For months, political observers have questioned why state Senate boss Don Perata would have launched the ridiculous recall campaign against GOP Senator Jeff Denham. After all, it turned out to be a public relations nightmare for the Oakland Democrat. Before Perata pulled the plug on the campaign a few weeks ago, every newspaper in Denham’s sprawling Central Valley district had ripped the president pro tem to shreds for engaging in divisive politics. To date, there have been two reasons given for why Perata launched the recall — revenge and political gamesmanship. But newly released public records reveal a third possible motive — money for Perata’s closest confidante.
Campaign finance records show that Sandi Polka, the senator’s main political consultant, has pocketed at least $283,364 from political committees involved in the effort to unseat Denham. Most of the money was for “political consulting,” though it’s not clear from campaign records exactly what Polka did to earn such large payments. Overall, the campaigns that paid Polka also spent at least $1,985,958 trying to remove Denham from office.
In addition, after Perata announced last month that he was abandoning the recall campaign, one of his political committees, Leadership California, sent a check on May 14 to the official Denham recall committee for $110,000. Perata later told reporters that it was to pay bills. From the looks of things, it was actually to pay Polka. Campaign finance records show that one day after receiving the Perata check, the anti-Denham, campaign, We Deserve Better, Yes on the Recall, cut two $25,000 checks to Polka totaling $50,000.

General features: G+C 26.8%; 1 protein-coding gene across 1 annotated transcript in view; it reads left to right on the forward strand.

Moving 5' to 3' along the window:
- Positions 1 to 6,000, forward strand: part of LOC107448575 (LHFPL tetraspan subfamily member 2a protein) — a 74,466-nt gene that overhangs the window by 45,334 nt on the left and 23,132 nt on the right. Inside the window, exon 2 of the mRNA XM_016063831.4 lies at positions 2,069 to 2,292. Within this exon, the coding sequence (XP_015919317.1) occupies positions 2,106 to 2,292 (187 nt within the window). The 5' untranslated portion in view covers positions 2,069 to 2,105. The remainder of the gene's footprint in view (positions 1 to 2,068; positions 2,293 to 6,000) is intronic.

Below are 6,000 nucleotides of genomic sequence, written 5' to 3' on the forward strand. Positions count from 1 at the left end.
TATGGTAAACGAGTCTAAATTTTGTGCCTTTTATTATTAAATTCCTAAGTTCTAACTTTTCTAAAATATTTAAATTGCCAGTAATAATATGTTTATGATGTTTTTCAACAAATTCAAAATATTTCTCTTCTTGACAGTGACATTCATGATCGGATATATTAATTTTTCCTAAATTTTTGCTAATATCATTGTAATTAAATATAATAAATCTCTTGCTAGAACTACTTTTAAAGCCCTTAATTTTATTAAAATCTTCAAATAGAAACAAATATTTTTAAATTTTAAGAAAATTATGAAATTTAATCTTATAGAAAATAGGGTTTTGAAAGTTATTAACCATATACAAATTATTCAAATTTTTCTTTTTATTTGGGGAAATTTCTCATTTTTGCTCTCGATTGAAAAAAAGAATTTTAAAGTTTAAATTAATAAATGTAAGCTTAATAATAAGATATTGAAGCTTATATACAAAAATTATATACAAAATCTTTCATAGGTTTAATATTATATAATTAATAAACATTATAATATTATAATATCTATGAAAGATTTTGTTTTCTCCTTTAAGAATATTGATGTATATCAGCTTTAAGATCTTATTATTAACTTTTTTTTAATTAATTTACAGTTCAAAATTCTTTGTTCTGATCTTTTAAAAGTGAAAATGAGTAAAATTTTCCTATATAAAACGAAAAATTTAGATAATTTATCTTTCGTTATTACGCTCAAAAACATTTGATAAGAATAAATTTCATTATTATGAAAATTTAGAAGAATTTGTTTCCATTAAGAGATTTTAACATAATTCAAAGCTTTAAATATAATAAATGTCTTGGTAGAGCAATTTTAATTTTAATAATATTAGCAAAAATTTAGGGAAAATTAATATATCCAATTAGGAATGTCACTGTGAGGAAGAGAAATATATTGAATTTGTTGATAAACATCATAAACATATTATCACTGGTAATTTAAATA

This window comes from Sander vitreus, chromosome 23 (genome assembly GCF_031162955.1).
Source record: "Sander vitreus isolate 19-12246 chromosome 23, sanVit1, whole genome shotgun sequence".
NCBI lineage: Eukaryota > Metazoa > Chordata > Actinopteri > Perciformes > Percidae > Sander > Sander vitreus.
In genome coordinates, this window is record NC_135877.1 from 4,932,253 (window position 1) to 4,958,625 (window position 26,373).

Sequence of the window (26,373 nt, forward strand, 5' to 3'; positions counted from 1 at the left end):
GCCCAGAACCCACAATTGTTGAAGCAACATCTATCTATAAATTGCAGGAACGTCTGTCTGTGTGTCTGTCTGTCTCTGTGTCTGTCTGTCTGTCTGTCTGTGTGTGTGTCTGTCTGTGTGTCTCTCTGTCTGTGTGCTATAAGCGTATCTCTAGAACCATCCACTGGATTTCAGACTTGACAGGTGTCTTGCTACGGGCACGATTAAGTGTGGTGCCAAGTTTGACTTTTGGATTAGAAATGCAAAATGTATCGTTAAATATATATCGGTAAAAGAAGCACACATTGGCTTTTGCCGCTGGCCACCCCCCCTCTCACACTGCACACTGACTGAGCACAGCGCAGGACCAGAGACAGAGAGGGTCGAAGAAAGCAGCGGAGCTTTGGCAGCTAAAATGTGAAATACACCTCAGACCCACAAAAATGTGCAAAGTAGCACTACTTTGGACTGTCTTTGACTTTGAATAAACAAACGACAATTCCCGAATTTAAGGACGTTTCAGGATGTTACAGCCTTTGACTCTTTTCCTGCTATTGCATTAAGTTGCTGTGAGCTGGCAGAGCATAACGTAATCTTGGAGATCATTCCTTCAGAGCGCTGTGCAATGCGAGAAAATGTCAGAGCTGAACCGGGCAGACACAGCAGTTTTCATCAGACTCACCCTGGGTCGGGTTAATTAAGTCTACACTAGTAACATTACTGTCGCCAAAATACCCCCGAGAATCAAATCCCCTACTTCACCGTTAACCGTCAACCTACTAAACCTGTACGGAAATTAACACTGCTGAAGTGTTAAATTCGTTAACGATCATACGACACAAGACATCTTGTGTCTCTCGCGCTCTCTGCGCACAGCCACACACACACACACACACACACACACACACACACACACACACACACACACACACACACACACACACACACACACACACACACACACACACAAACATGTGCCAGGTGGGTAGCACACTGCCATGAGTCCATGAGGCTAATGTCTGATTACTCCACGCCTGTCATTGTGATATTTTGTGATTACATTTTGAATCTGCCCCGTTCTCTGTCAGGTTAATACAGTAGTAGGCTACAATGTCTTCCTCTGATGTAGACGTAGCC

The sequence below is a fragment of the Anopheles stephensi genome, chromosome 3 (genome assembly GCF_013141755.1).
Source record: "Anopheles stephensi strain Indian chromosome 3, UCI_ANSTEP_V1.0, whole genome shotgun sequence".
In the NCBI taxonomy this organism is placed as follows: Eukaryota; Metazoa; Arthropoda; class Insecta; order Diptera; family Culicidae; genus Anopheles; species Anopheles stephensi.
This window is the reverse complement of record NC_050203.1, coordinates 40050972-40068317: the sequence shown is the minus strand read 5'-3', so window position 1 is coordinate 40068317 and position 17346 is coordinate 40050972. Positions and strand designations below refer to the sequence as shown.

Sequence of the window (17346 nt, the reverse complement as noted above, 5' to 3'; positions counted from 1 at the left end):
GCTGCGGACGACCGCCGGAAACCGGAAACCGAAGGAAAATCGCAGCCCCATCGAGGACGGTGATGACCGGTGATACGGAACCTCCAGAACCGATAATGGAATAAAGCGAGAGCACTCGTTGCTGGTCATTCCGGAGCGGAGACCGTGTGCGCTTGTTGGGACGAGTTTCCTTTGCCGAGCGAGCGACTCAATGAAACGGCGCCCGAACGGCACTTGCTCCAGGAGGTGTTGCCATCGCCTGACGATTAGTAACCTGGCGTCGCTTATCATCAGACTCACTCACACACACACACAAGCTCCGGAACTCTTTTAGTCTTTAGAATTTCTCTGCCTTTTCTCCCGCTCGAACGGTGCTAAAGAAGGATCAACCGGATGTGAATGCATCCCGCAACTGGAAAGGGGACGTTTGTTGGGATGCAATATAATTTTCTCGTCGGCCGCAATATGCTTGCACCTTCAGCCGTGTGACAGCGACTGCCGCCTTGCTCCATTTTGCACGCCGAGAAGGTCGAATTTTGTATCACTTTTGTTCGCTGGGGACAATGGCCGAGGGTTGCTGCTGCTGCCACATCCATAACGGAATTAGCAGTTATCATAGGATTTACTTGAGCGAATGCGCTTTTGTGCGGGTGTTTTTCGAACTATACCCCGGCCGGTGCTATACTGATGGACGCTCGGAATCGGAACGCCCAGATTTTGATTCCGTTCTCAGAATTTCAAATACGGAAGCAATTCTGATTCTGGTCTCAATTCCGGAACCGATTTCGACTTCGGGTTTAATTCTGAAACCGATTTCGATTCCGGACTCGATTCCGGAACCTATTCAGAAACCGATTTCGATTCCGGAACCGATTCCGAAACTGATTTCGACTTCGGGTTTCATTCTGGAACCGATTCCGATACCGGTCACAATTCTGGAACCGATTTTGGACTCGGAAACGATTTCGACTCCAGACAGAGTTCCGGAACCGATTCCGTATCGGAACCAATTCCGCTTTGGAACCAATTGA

As we reported in a 2007 investigative story, Perata has involved himself repeatedly in recent years in political campaigns in which he appears to have had no stake in the outcome — other than to make sure his gal gets paid. Polka has made more than $2.5 million in the past four years from campaigns run by or associated with the senator. Some Sacramento insiders believe that Polka has been secretly funneling some of that money to the senator’s son, Nick Perata, and his best friend, Timothy Staples, to allow both of them to avoid scrutiny. Polka has refused to comment, but it would not be illegal to pay the younger Perata and Staples as subcontractors and not report it on campaign disclosure forms.